Words that stun Sen. Collins

I’ve read in several news outlets that Sen. Susan Collins was “stunned” by comments made by Rep. Jerry Nadler during the impeachment proceedings. She apparently feels parts of the language Nadler used to describe the behavior of some senators was out of line with the decorum normally expected. Collins explained she feels rules were broken by Nadler, whose comments, in her opinion, impugned the character of Senate members. According to Collins, were it a more typical day in the Senate, those words might be struck from the record.

I too am stunned. In light of the horrifying and offensive words and deeds being examined regarding President Donald Trump, is it truly Nadler’s pertinent and passionate discussion Collins finds worthy of rebuke?

Rebecca Geagan


Vote no on Question 1

Growing up in Hampden, I learned a lot about the importance of community. In our close-knit town we looked out for one another, and we cared about our neighbors.

It was this spirit of community and caring for others that led me to become a nurse. I get the opportunity to help people heal, and while it can be tough, I wouldn’t trade it for anything else.

As a registered nurse, I know how important it is for me to stay up to date on my vaccinations, not only to keep me safe from highly contagious diseases, but also to protect my patients. For some, just catching the flu could be a death sentence. It would be irresponsible for me to put them at risk like that.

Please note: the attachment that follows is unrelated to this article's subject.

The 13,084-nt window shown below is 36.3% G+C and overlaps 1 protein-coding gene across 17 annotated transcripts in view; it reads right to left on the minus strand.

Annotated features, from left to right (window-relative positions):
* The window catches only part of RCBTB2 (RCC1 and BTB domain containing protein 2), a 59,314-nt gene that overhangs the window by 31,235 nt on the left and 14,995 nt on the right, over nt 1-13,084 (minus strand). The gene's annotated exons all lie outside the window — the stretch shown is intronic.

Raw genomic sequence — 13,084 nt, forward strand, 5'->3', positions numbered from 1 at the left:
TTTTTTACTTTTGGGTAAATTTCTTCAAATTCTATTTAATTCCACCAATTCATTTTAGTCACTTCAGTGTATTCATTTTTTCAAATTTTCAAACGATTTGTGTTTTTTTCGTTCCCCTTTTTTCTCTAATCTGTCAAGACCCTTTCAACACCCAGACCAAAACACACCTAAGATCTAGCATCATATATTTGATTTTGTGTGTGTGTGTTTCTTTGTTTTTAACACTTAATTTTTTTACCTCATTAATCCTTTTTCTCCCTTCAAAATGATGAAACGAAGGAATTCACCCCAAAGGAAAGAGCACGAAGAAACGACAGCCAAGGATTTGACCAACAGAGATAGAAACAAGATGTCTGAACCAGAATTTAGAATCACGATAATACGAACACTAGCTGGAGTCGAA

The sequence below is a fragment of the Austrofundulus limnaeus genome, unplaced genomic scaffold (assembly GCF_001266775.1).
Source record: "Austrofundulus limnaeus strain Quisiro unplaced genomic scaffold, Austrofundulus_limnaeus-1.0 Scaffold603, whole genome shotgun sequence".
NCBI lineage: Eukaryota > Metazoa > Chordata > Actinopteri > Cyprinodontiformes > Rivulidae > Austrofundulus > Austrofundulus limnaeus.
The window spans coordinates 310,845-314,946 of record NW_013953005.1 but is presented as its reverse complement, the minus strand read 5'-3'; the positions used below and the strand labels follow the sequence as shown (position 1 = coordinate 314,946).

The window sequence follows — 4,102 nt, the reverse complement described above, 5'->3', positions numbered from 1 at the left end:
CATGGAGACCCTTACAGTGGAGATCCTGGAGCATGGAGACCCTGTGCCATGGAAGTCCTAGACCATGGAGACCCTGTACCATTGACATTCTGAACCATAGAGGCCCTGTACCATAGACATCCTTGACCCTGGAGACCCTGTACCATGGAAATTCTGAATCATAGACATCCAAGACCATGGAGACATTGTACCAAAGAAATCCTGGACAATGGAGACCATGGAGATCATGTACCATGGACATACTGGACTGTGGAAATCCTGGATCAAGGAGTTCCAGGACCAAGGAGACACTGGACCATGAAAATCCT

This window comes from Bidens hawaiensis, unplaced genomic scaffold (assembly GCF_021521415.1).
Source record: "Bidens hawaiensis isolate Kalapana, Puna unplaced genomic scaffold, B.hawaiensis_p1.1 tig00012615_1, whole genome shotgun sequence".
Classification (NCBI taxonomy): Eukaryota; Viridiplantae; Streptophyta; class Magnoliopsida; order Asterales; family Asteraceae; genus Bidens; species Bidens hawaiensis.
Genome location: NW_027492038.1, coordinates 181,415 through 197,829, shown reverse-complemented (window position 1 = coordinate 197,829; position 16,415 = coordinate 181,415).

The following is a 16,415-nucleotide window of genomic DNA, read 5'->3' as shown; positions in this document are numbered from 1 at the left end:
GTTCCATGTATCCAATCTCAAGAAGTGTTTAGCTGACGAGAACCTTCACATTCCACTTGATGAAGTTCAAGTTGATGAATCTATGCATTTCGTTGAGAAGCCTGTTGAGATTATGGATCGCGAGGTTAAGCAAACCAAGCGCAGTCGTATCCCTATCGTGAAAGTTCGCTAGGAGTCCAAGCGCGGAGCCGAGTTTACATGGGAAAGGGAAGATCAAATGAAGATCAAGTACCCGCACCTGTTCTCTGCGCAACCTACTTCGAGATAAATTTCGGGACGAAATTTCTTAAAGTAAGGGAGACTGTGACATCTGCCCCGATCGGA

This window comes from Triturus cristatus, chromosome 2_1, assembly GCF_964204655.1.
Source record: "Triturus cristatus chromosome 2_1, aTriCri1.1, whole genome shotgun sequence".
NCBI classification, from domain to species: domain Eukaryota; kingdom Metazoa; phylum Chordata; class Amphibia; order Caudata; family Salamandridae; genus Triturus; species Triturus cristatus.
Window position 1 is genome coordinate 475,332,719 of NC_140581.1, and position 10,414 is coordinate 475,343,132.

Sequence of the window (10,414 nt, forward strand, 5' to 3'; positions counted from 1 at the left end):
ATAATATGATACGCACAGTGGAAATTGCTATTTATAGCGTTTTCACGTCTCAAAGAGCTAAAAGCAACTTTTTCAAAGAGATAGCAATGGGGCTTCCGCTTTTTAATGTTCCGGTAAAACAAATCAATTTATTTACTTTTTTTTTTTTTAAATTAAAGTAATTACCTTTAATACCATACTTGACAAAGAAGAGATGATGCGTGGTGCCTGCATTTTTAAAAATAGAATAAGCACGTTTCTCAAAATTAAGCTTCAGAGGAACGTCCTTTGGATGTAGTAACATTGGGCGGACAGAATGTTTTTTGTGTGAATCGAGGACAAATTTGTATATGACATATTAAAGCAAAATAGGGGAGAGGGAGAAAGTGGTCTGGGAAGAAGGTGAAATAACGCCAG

Similarly, I know how important it is to make sure children who are medically able receive their vaccinations before they go to school. Not only does it protect them, it also protects children who may have suffered from childhood cancer or another illness that prevented them from receiving their vaccinations. These children should not have to go to school with the fear of contracting measles or another dangerous, contagious disease that could be prevented by vaccination.

Unfortunately, if Question 1 passes this March, health care workers and school children will be able to forgo needed vaccinations. That’s why this nurse says: get your vaccinations and please vote no on Question 1 on March 3 to protect our community from dangerous, preventable diseases.

Margaret Ross


President Trump should resign

I believe the president used his office and our money to attempt to coerce a foreign government into helping him in the 2020 election.

The president has repeatedly obstructed a lawful investigation into his actions by withholding critical documents and forbidding testimony of government officials with direct knowledge of his conduct.

The president, members of his administration, including his vice president, and numerous Cabinet officials appear to have lied to the American people about his actions.

The president’s legal team has likely lied before the Senate about the facts of the case.

There is now only one acceptable course of conduct for Republican senators: Go to the White House. Go as a group, or, failing that, go alone. Tell the president he must resign for the good of the nation.

His wanton destruction of the rule of law, the debasement of the presidency and the profound damage it is doing to our resilience, our cohesion, and our ability to meet our challenges must cease.

Sen. Susan Collins should stop the outrage about a single comment by a House member. Stop passing notes to the Chief Justice about deportment. This is not second grade. Ask for the president’s resignation. If the consequence is that members of her party turn on her, it’s a small price to pay to save the nation. It’s Collins’ duty to do the right thing before it’s too late.

Gail Marshall

Mount Desert